While exact premiums vary, research confirms properties see a rise when designed using principles like passive solar, eco materials, and efficiency upgrades. Green equals added monetary value through proven valuation methods.

For clients concerned only with the bottom line, the numbers don't lie - sustainable design pays off. And that's not even counting savings from lower utility bills. Beyond ethics, green buildings just make smart business sense.

Of course, increased value is just one added benefit on top of healthier, more comfortable spaces. But if dollars speak loudest, the data makes a compelling case for sustainable design as a worthwhile investment.

Takeaway for Interior Designers:

Investing in sustainability adds real monetary value. We should educate clients on the ROI of green design, from higher selling prices to utility savings. 

And we can back it with market data on valuation. Beyond money, eco-friendly interiors promote health and comfort—added perks for home buyers.

From an industry standpoint, the value boost opens up new opportunities. Seeking green building certification for projects validates their credibility for buyers. We can position ourselves as experts guiding clients to merge beauty and sustainability for increased worth. 

While eco design shouldn’t be motivated by profit alone, higher value provides tangible proof of its benefits. 

Source: National Association of Realtors

High end bedroom

The eco-friendly furniture market, valued at $43.26 billion in 2022, is expected to grow at 8.6% CAGR through 2030.

What It Means:

The eco-furniture market hitting over $43 billion this year shows sustainability's massive growth in interior design. And with projections expecting 8-9% annual growth ahead, green furniture is going mainstream.

This mirrors the wider sustainable design market's predicted surge to $100 billion soon - a 30% jump in just a few years! That explosive growth reveals rising consumer appetite for green homes as eco-consciousness takes center stage.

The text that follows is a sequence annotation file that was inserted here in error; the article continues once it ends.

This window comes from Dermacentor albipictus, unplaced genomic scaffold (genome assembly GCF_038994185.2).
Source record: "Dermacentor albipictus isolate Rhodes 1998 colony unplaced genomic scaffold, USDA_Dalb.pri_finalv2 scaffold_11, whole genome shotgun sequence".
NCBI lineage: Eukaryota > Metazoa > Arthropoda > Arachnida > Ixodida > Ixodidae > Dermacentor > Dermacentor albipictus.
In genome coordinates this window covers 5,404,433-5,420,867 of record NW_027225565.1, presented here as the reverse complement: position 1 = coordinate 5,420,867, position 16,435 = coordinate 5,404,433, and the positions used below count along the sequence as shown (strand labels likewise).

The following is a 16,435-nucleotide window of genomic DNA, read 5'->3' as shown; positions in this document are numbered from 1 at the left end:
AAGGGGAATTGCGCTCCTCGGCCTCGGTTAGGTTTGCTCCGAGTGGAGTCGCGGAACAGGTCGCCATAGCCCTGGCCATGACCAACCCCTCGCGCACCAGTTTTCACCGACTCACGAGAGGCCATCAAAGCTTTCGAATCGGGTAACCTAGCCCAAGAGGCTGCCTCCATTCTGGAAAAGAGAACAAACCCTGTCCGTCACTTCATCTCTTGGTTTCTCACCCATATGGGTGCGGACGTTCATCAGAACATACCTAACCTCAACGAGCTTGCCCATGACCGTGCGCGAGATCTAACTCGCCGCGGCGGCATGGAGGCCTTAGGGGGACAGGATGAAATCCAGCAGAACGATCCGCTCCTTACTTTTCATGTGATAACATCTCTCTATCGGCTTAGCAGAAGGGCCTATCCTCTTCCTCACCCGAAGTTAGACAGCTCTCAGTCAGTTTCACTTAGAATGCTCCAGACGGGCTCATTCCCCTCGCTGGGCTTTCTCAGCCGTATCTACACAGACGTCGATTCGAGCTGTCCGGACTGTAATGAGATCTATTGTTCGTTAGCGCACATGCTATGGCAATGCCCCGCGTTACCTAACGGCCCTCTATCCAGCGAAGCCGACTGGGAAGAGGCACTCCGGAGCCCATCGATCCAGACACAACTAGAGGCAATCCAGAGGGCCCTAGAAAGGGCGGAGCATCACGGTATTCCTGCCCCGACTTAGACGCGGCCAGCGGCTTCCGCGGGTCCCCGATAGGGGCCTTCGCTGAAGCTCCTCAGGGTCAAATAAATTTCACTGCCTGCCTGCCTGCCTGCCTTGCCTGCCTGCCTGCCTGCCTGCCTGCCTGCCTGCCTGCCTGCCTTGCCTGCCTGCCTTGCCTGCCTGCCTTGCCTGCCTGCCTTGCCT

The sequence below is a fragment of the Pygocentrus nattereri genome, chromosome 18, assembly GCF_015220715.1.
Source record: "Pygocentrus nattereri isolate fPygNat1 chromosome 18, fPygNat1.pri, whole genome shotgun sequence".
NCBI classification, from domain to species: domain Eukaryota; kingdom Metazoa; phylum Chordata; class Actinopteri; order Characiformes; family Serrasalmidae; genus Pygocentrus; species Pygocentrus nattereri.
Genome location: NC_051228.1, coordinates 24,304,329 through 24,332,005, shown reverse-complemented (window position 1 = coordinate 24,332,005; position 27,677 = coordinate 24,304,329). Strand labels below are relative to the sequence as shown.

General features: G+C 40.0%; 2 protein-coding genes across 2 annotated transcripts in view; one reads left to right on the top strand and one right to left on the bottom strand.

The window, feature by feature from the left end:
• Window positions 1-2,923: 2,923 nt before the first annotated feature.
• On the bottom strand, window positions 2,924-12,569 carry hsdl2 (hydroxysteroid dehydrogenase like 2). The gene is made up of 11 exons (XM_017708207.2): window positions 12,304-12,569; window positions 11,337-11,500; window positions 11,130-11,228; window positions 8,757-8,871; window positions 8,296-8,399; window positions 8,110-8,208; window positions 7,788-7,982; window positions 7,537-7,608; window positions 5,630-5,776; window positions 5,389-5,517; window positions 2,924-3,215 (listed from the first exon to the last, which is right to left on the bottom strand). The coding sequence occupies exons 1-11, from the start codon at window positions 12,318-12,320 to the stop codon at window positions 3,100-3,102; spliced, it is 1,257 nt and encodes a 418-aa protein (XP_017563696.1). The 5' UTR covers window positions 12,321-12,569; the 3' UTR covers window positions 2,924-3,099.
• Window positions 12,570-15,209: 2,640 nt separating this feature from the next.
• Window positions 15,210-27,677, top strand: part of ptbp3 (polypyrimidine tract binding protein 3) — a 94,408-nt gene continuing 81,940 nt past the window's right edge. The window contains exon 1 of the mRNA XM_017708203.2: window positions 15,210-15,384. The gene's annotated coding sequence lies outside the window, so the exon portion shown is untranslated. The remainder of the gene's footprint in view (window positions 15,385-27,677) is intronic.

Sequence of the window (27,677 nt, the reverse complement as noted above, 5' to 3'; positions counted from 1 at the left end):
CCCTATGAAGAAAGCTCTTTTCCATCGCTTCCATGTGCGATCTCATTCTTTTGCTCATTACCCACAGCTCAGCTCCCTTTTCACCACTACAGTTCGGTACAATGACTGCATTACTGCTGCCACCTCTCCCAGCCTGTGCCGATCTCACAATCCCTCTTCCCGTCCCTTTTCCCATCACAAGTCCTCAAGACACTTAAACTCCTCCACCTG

It's no longer a niche - sustainability is now a central focus and smart investment within interior design given the numbers. The data reaffirms ethical and eco-friendly spaces will only gain value.

Takeaway for Interior Designers:

These projections validate that sustainable design is the future of our industry. As designers, we should continue educating ourselves on emerging eco materials, building standards, biophilic principles and more. 

Positioning ourselves on the leading edge of green design techniques and trends ensures our skills stay relevant.

The market growth also gives us leverage to guide more clients toward sustainability. We can confidently pitch environmental benefits hand-in-hand with aesthetic appeal, thanks to high consumer demand. 

Pursuing respected certifications like WELL Building Standard can build our reputation as go-to experts. While motivations for green design should go beyond profit, a thriving sustainable market increases opportunities to create healthy, ecologically-sound spaces. Let’s leverage it to drive change on a global scale.

Source: Research and Markets

Green dining room

It’s Time To Make Greener Choices As Interior Designers

These stats underscore that now is the time for interior designers to fully embrace sustainability as standard practice. 

With awareness of these numbers, we're empowered to make ecologically-conscious choices that reduce our industry's heavy impacts. From curbing emissions to diverting waste, every small shift collectively makes a world of difference.

Want to easily integrate beautiful, sustainable furnishings and lighting into your designs? Check out AURA Modern Home's trade program for interior designers. With access to AURA's collection of vetted eco-friendly brands, you can seamlessly specify pieces that align with your sustainability goals. 

The program helps connect conscious designers like you with ethical products to create healthy, environmentally-sound spaces. Let's work together to design a brighter future.